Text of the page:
• I have reasonable expectations of my child.  I understand that self stimulation fulfills a need for her.  I do not expect her to keep quiet hands.  I accept that she flaps and that there is no logical reason why she shouldn’t.
  • I have reasonable expectations of my child.  When it comes to her education, I do not have lesser expectations of her.  I accept that her needs are different.
  • I have reasonable expectations of my child.  She has a neurology which is very different than that of most other people.  I accept that she needs more supports and more accommodations to achieve educational goals which are meaningful to her.  I accept that it is my job as her parent to pursue those supports on her behalf.  Relentlessly.
  • I have reasonable expectations of my child.  I accept that she has no interest in looking like everyone else.  I accept that she has no interest in behaving like everyone else.  I accept that she has no interest in being like everyone else.  I accept that she is an individual.  I celebrate her as a unique individual with strengths and weaknesses.

As a parent, it is my job to accept my child as she is.  To love her because of, not in spite of, her differences.  To love her unconditionally and to teach her to love herself…even though many people, tragically, do not accept her.

to be continued….

 

7 thoughts on “parent wars part I: acceptance

  1. Great post, thank you. I know we all need this this week; the week autism speaks started their light it up blue crap. Everyone needs to know that acceptance is not just sitting back and going, well… whatever. If anyone thinks that’s what it is then that makes me really sick to my stomach…

  2. Love this! Yes, absolutely. I fail to understand how someone can hear “autism acceptance” and think that it means “letting autistic children do whatever the heck they want”.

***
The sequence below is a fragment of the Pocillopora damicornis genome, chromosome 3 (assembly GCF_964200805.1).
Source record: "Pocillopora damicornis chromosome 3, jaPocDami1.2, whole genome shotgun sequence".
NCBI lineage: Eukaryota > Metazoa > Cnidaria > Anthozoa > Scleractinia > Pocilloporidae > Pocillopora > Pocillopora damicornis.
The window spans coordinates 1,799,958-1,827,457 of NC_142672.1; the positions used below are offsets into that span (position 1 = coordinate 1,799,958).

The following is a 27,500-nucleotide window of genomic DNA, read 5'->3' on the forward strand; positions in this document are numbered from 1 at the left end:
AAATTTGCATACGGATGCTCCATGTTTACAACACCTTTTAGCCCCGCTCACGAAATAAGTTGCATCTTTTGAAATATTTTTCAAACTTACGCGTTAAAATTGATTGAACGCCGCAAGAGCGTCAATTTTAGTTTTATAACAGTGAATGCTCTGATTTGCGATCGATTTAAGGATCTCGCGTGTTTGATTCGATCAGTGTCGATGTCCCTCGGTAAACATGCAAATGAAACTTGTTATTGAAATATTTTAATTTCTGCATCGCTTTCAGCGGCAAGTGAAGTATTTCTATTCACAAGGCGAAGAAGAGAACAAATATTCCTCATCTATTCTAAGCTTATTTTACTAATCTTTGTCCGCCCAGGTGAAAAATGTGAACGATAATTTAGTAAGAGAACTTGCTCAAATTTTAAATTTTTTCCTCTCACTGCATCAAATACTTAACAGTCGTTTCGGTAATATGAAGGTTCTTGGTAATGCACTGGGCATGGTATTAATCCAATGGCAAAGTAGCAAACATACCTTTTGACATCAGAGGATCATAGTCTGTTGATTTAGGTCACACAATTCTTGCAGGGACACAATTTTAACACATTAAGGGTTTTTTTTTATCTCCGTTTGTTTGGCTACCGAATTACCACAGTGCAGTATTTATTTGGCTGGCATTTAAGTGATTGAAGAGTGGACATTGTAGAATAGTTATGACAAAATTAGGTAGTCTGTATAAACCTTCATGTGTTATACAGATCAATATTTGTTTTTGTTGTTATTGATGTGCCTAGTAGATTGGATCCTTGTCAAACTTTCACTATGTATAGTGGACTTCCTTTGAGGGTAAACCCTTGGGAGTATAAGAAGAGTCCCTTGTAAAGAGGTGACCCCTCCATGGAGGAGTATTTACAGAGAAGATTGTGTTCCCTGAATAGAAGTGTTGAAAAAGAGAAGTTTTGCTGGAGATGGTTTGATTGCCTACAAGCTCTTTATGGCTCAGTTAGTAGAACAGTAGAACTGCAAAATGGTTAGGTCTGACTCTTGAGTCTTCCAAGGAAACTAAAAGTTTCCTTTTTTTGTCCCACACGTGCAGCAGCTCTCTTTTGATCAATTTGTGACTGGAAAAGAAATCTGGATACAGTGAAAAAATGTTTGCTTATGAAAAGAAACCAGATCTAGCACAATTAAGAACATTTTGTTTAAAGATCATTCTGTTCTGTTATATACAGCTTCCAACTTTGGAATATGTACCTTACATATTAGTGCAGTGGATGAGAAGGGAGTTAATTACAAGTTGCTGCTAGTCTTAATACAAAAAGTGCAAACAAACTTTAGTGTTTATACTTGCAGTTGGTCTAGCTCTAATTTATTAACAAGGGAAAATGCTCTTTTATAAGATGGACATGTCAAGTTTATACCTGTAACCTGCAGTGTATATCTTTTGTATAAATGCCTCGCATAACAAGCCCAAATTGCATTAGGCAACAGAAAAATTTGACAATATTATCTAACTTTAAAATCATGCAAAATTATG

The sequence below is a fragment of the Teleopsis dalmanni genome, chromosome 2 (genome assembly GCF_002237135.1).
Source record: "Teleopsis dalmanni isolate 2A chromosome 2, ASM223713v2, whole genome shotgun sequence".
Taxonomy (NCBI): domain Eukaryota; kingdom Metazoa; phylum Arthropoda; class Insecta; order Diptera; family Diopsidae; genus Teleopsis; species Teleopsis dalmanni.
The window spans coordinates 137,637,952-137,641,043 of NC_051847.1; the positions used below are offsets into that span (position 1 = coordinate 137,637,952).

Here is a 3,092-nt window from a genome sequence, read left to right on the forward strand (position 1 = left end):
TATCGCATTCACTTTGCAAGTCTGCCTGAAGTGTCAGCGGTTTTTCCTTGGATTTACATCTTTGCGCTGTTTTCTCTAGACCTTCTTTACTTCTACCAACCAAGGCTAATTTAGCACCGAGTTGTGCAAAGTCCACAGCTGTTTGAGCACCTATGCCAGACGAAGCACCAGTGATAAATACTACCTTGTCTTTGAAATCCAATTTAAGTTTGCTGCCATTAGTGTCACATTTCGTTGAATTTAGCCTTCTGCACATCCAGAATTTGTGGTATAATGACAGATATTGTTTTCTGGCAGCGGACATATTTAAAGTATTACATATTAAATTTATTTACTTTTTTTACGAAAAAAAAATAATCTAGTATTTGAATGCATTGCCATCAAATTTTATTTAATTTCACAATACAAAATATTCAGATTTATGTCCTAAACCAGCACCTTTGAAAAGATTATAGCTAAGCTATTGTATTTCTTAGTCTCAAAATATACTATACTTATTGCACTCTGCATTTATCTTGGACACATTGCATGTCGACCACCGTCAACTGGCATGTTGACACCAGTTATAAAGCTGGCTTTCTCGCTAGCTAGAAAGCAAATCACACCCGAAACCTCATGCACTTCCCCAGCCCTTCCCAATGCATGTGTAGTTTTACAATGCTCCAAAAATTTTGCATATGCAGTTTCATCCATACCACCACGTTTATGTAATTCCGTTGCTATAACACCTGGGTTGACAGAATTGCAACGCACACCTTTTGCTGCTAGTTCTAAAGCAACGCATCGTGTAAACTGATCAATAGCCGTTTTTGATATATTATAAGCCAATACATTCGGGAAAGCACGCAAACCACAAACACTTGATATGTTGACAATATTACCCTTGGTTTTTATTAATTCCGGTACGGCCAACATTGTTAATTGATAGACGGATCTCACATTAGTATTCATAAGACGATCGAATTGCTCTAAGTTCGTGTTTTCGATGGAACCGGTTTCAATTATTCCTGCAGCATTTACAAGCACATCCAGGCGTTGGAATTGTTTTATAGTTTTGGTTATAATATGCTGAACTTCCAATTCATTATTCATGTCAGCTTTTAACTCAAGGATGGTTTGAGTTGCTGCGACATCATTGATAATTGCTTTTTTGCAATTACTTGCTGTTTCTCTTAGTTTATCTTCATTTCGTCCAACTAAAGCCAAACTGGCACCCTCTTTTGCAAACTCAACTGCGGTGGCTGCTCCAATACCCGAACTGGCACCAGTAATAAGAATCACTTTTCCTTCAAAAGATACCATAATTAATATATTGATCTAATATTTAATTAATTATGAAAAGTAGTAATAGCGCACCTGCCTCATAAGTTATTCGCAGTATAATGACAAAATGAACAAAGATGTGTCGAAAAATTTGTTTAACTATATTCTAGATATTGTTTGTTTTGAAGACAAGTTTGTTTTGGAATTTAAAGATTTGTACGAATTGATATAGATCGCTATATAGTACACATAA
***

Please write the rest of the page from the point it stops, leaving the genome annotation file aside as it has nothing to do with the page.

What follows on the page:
3. Right. Total mystery to me how accepting that your child is autistic–that they “work” a certain way on a fundamental level, that they perceive and learn and communicate differently–translates in a lot of people’s heads into not *parenting.* Of course you teach reasonable expectations, boundaries, respect for other people, and self-care. Of course you teach as many skills as possible, but in order to do that, accepting a child’s autism will HELP you, not hurt.

    • It was surprising to me to hear these arguments. It reminds me a lot of the arguments that I get for not spanking or punishing my kids. My philosophies are often construed as not parenting or lazy when, in fact, the opposite is quite true. Approaching parenting from this perspective–whether that be acceptance or not punishing requires a great deal of active and thoughtful parenting–sometimes more difficult in the here and now but more effective in the long run.

Whatcha thinkin'?

Fill in your details below or click an icon to log in:

WordPress.com Logo

You are commenting using your WordPress.com account. Log Out / Change )

Twitter picture

You are commenting using your Twitter account. Log Out / Change )

Facebook photo

You are commenting using your Facebook account. Log Out / Change )

Google+ photo

You are commenting using your Google+ account. Log Out / Change )

Connecting to %s